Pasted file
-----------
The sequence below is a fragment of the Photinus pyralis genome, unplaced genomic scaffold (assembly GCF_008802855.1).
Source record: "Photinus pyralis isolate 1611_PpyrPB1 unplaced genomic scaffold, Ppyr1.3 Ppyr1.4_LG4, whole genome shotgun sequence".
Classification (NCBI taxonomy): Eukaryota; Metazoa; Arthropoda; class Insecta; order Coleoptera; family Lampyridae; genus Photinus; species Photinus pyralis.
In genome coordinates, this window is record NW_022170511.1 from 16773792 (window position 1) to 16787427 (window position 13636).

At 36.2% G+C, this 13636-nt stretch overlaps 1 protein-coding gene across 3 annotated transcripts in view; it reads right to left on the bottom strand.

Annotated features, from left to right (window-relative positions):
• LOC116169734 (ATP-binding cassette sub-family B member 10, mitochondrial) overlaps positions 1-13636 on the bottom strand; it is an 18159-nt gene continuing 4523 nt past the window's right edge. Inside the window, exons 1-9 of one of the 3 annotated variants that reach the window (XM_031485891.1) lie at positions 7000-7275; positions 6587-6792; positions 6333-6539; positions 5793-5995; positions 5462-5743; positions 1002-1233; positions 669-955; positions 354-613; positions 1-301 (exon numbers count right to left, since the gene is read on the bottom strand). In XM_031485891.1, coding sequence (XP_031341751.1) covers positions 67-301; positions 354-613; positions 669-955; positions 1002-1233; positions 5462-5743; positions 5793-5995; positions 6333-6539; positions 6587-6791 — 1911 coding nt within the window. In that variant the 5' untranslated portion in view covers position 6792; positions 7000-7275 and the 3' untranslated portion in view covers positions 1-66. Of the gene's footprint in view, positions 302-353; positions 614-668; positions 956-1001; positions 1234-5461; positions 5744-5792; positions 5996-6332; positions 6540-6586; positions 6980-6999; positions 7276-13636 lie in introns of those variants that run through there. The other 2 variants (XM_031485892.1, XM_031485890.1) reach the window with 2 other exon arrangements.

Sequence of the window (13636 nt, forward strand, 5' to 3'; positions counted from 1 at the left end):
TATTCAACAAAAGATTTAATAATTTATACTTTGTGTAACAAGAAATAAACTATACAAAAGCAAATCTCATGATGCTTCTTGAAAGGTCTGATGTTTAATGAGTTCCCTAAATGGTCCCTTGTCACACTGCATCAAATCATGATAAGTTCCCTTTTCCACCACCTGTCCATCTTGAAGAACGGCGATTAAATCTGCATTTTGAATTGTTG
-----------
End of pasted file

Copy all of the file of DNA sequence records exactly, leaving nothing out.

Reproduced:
The sequence below is a fragment of the Photinus pyralis genome, unplaced genomic scaffold (assembly GCF_008802855.1).
Source record: "Photinus pyralis isolate 1611_PpyrPB1 unplaced genomic scaffold, Ppyr1.3 Ppyr1.4_LG4, whole genome shotgun sequence".
Classification (NCBI taxonomy): Eukaryota; Metazoa; Arthropoda; class Insecta; order Coleoptera; family Lampyridae; genus Photinus; species Photinus pyralis.
In genome coordinates, this window is record NW_022170511.1 from 16773792 (window position 1) to 16787427 (window position 13636).

At 36.2% G+C, this 13636-nt stretch overlaps 1 protein-coding gene across 3 annotated transcripts in view; it reads right to left on the bottom strand.

Annotated features, from left to right (window-relative positions):
• LOC116169734 (ATP-binding cassette sub-family B member 10, mitochondrial) overlaps positions 1-13636 on the bottom strand; it is an 18159-nt gene continuing 4523 nt past the window's right edge. Inside the window, exons 1-9 of one of the 3 annotated variants that reach the window (XM_031485891.1) lie at positions 7000-7275; positions 6587-6792; positions 6333-6539; positions 5793-5995; positions 5462-5743; positions 1002-1233; positions 669-955; positions 354-613; positions 1-301 (exon numbers count right to left, since the gene is read on the bottom strand). In XM_031485891.1, coding sequence (XP_031341751.1) covers positions 67-301; positions 354-613; positions 669-955; positions 1002-1233; positions 5462-5743; positions 5793-5995; positions 6333-6539; positions 6587-6791 — 1911 coding nt within the window. In that variant the 5' untranslated portion in view covers position 6792; positions 7000-7275 and the 3' untranslated portion in view covers positions 1-66. Of the gene's footprint in view, positions 302-353; positions 614-668; positions 956-1001; positions 1234-5461; positions 5744-5792; positions 5996-6332; positions 6540-6586; positions 6980-6999; positions 7276-13636 lie in introns of those variants that run through there. The other 2 variants (XM_031485892.1, XM_031485890.1) reach the window with 2 other exon arrangements.

Sequence of the window (13636 nt, forward strand, 5' to 3'; positions counted from 1 at the left end):
TATTCAACAAAAGATTTAATAATTTATACTTTGTGTAACAAGAAATAAACTATACAAAAGCAAATCTCATGATGCTTCTTGAAAGGTCTGATGTTTAATGAGTTCCCTAAATGGTCCCTTGTCACACTGCATCAAATCATGATAAGTTCCCTTTTCCACCACCTGTCCATCTTGAAGAACGGCGATTAAATCTGCATTTTGAATTGTTG